We may want a longitudinal medical record to help inform others about our healthcare journey at its effect on our overall life. Symptom management, independence (activities of daily living and instrumental activities of daily living), quality-of-life, quantity of life, sensory input, cognitive function and financial burden all seem important. Disease-specific metrics may provide additional information to others interested in specific challenges with a particular disease or constellation of diseases. The International Consortium for Health Outcomes Measurement has outlined 28 standard sets of measurements for specific health conditions (e.g., one survey for macular degeneration [Brief Impact of Vision Impairment Questionnaire (Brief IVI)], four surveys for heart failure [Kansas City Cardiomyopathy Questionnaire-Short Version, New York Heart Association Functional Classification, PROMIS Physical Function Short Form 4a – Patient-Reported Outcome Measurement Information System, Patient Health Questionnaire-2], five surveys for “older” persons [SF-36, ASCOT toolkit, UCLA 3-item loneliness scale, Barthel index, Canadian Study on Health & Aging Clinical Frailty Scale]). All of these metrics, including our own preferences, may change over time, suggesting additional value in tracking these measurements.
Asking individuals to complete the same survey over time introduces new challenges. First, as our understanding of health changes over time, surveys may be expanded, but information collected about new points of interest are subject to each individual’s recollection of prior events. Second, not everyone who receives a survey goes on to complete it. Published survey responses have ranged from 70-ish% (2018 Nurses’ Health Study publication about metabolic unhealthy phenotypes and cardiovascular disease risk, 2018 Cancer Prevention Study-3 [disclaimer: I am enrolled in this study]) to >99% (Physicians’ Health Study I, 11 years of annual 19-question surveys). People who do not complete surveys at regular intervals may be systematically different from those who do, limiting a study’s generalizability. Third, people who do complete surveys may make mistakes or have someone else complete the survey, reducing their validity.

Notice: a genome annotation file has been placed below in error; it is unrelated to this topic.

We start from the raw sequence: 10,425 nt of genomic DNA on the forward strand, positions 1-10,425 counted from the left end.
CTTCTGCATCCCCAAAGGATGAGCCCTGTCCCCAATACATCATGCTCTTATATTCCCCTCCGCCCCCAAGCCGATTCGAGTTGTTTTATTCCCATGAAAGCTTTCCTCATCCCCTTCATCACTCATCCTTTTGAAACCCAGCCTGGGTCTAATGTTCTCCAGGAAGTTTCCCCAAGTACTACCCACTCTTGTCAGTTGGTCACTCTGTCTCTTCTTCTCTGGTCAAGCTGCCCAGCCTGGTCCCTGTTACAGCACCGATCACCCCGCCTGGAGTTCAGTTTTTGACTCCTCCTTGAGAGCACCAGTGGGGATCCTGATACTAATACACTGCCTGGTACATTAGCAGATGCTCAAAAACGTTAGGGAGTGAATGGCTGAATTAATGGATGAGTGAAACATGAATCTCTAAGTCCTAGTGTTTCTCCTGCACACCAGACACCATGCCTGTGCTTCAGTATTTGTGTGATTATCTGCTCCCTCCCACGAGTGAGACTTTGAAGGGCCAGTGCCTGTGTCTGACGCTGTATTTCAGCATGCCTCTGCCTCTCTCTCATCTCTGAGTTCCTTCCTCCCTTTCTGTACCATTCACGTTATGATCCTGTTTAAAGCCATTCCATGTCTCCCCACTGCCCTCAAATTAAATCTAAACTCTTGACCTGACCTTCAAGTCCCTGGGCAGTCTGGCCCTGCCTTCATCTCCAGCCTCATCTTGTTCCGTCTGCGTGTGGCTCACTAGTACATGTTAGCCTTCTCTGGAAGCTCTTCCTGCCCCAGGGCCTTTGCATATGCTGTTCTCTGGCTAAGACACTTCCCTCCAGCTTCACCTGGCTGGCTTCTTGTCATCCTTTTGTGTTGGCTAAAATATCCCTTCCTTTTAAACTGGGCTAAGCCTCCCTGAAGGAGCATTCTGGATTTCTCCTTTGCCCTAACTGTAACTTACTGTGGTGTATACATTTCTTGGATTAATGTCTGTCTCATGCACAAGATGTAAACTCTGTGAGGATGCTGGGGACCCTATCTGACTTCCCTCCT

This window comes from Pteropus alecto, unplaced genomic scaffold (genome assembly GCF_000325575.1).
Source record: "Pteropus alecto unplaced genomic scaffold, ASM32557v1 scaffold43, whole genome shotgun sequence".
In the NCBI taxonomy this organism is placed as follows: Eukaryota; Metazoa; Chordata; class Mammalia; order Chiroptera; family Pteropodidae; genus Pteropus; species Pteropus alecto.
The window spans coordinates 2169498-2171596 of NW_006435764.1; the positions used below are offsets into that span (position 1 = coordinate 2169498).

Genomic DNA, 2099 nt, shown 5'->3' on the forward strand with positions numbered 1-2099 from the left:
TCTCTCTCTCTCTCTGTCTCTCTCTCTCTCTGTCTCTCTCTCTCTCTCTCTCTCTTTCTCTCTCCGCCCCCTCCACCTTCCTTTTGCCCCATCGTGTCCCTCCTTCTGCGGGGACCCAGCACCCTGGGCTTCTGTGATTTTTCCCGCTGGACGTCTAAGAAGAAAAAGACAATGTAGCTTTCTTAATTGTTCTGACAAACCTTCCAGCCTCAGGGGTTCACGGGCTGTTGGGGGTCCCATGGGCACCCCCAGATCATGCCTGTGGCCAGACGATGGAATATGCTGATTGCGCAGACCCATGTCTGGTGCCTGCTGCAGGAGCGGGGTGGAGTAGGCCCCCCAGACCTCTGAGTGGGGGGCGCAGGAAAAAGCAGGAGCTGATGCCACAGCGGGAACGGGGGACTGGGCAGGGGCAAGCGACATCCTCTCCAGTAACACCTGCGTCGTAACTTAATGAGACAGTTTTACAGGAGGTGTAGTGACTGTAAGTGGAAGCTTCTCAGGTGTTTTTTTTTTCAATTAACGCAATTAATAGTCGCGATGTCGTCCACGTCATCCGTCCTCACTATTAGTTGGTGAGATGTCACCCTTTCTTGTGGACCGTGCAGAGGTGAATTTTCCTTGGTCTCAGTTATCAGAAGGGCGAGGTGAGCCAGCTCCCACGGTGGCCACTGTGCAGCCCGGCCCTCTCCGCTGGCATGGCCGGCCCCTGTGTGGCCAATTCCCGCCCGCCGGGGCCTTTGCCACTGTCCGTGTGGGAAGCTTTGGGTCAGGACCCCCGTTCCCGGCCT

In additional to our understanding of what patient-specific information to track among patients with a single condition, two other points are worth noting. One, patients with multimorbidity may be able to provide additional information to others about how they prioritize specific behaviors or treatments. Wei et al. found dementia, lung disease and arthritis to have a larger effect on physical functioning than hypertension, glaucoma, hip replacement or myocardial infarction (without heart failure) using self-reporting of chronic conditions using a multimorbidity-weighted index. Two, tracking caregiver well-being (both perceived strain and psychological distress) may also provide meaningful information to other patients and their care teams.
Our push for a longitudinal healthcare record may lead to frustrations like we experienced after publishing the human genome. For an individual concerned about their own healthcare, tracking relevant behaviors and metrics with treatment preferences and some measure of aversion to unwanted outcomes may help healthcare members place medical records in the appropriate context to determine the next best step in diagnosis, treatment or long-term management. Patients interested in helping others through decision-making may consider sharing their longitudinal information through trusted sources.